Let’s say you spend about $10 on souvenirs, so now you’ve spent about $15. Shopping is tiring and in effect you may have worked up quite the appetite. There are so many delicious places to eat, and I recommend sitting down for lunch over a sit-down dinner. Check out Lukmaan’s for true Zanzibari cuisine.

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On average you’ll spend about $8 on lunch, but let’s say you spend $10 so that brings your total cost for the day to $25. After lunch head back to the beach and this time take one of those friendly locals up on their offer to take you to Prison Island. A boat ride should only cost about 20,000 shillings (approximately $12) and they will wait for you at the island. Once on Prison Island head over the main visitor’s center to purchase tickets to see their world-famous turtles, they’re huge and worth the cost to see them. This “cost” is only about $2, but watch out because they do sometimes overcharge tourists. I had my resident permit with me so I got in everywhere dirt cheap, but even without that the tourist attractions are still extremely cheap. Prison Island is completely self-guided and has a presently un-operational hotel so the pool is up for grabs, as far as I could tell (no one told me not to…). Prison Island also features a gorgeous beach that overlooks Stone Town. I was on the island during peak tourist season and I think there were maybe four other people on the island. It’s very open and a delightful little island.

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By now it should be about 4:00 p.m. as you’re coming back to the main island. To round up your touring activities for the day head over to the House of Wonders and the Old Fort for tours of both. House of Wonder’s has a small fee to enter, but the Old Fort is self-guided and free. If you want a real adventure to end your first day of tourist activities walk over to Mkunazini (a seven minute walk inland) – note: this is where I lived – and squeeze your way through the market place. How long can you stand in the fish market? I think I made it twenty seconds. Smells horrible, looks really cool! This a real local place making it an awesome attraction to check out. Be prepared for stares though, make sure you’re really covered up when going through areas like this. At this point you should have spent about $45.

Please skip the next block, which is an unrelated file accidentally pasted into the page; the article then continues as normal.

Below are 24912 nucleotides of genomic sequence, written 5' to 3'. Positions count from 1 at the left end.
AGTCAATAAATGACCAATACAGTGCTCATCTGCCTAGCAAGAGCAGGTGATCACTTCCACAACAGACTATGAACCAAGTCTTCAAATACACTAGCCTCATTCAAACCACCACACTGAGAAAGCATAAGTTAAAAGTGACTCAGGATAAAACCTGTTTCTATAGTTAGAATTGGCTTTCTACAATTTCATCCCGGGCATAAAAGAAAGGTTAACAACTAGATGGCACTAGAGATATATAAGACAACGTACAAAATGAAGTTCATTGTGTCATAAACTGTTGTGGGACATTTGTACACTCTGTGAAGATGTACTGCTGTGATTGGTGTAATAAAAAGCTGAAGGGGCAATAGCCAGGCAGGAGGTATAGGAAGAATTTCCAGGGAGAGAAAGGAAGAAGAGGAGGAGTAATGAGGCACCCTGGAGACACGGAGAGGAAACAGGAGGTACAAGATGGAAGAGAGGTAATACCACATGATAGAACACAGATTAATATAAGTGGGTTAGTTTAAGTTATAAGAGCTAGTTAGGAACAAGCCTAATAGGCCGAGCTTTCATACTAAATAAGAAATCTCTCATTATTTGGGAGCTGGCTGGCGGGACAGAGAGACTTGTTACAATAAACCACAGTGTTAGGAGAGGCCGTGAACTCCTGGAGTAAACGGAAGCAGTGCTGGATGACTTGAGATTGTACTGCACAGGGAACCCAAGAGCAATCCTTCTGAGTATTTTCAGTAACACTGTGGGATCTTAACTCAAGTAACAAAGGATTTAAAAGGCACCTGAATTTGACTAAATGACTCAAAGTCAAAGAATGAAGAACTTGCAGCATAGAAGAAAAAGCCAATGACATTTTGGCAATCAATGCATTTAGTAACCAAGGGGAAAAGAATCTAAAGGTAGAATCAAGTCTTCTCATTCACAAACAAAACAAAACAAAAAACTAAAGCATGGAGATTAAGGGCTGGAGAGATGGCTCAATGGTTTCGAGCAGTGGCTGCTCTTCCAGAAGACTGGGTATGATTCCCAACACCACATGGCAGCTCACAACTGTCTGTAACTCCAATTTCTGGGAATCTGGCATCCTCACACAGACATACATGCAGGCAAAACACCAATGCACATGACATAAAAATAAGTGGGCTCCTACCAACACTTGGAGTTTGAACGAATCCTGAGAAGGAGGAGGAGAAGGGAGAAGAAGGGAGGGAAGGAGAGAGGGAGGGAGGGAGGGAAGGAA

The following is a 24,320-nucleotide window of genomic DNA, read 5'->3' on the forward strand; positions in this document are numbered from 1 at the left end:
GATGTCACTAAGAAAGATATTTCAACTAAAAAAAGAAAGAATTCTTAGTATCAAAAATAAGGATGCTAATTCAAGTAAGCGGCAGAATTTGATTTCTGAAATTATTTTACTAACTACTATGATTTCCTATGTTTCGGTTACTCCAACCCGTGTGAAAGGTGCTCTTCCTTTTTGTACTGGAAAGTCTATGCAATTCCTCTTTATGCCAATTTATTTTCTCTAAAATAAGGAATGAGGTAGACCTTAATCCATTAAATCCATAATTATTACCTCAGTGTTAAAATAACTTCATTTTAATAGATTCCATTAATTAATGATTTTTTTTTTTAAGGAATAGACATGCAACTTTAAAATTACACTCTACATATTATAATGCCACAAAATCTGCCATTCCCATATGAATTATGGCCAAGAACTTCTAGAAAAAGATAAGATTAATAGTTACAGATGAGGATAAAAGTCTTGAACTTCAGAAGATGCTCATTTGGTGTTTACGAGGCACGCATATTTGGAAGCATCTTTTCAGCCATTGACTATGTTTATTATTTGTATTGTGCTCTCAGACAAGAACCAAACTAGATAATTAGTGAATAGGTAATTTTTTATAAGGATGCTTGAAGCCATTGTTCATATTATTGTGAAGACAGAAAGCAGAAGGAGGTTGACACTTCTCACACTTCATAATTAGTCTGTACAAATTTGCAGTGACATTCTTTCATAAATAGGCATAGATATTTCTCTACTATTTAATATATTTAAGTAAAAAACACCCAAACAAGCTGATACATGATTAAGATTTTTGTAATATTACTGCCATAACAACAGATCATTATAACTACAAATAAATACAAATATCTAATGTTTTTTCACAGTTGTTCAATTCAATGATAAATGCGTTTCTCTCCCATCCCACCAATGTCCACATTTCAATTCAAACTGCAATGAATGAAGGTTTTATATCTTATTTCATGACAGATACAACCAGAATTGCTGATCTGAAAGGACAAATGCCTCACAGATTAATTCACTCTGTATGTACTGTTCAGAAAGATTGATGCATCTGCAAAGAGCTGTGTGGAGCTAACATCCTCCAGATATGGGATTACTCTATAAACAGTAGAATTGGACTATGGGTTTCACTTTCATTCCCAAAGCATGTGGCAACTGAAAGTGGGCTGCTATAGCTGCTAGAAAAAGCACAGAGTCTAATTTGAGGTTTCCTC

If you get hungry stop for some street food – my favorite snack is what I call “mango fries” – essentially mangos shaped like fries. They’re probably like $0.50 so I’m not even going to count this in my total…

Head back over to Forodhani Gardens in time for the sun to set. All the local boys do quite a performance off the stonewall into the ocean – flips and backwards somersaults. On the other side of the park, while the sun is setting, all the food stall operators are getting ready for dinner leaving the park smelling delishly fishy. Get ready for dinner. Go all out with seafood anything; I’ve never had a problem eating any of the street-food here, but definitely be precautious. Everyone comes out to Forodhani for dinner in the square, especially during Ramadhan – it’s one big party. Street food will cost you about $3-5 depending on how much food you want. Now you’re at about $50 for the day.

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To end your day do as the locals do and walk around a lot, just be cautious once it starts to get really dark particularly if you’re a single female. If you’re not tired by that point there’s a couple options. One – go to a hookah bar or two – go to a bar and smoke hookah. The nightlife in Stone Town is centered around hookah, or shisha in Arabic, as Muslims traditionally don’t drink alcohol. Because of Stone Town’s status as a popular tourist destination, there are still plenty of places to grab a drink, but I do not recommend ever being publicly sloshed. It’s technically a crime there. One of my favorite hookah bars and also one of the most expensive places in town is the Livingstone Bar. The hookah waiter, I call him, there is super friendly. You might spend $10 here, but if you share with other people you may only spend $2, so let’s say you share because us nomads tend to be fairly social.

You may ask where do I sleep? I stayed in an apartment for the summer, but I had plently of friends that stayed in guesthouses/hostels and said they were all clean and affordable. For backpackers you can get a decent room in a hostel with a private bathroom in some cases for $30, even cheaper for a shared bathroom (that’s usually $20). So let’s say you spring for your own bathroom. That brings your grand total for the day to $82. Not too shabby for a day jam packed full of stuff.


Day Two – You can’t go to a tropical island without snorkeling! Snorkeling in Africa is even cheaper than anywhere especially in Zanzibar, where they’re actively trying to boost their tourism. Safari Blue is the highest rated and most popular tour out there, and also the one I took myself. It was top notch I must say. Because it’s so highly rated, the price is jacked up to about $100 per person varying slightly based on the season. This price includes basically a full-day excursion snorkeling the coral reef, lunch, tropical fruit tasting, drinks (beer included), and relaxation. I’d say well worth it. The tours start at 9:30am so as far as breakfast goes I’d just snack on a granola bar and drink plenty of water because the tour will provide lots of food (trust me, you want to save room – some of the best seafood I’ve ever had!). The takeoff point is in a small town called Fumba and that taxi ride is also included in the cost (from Stone Town).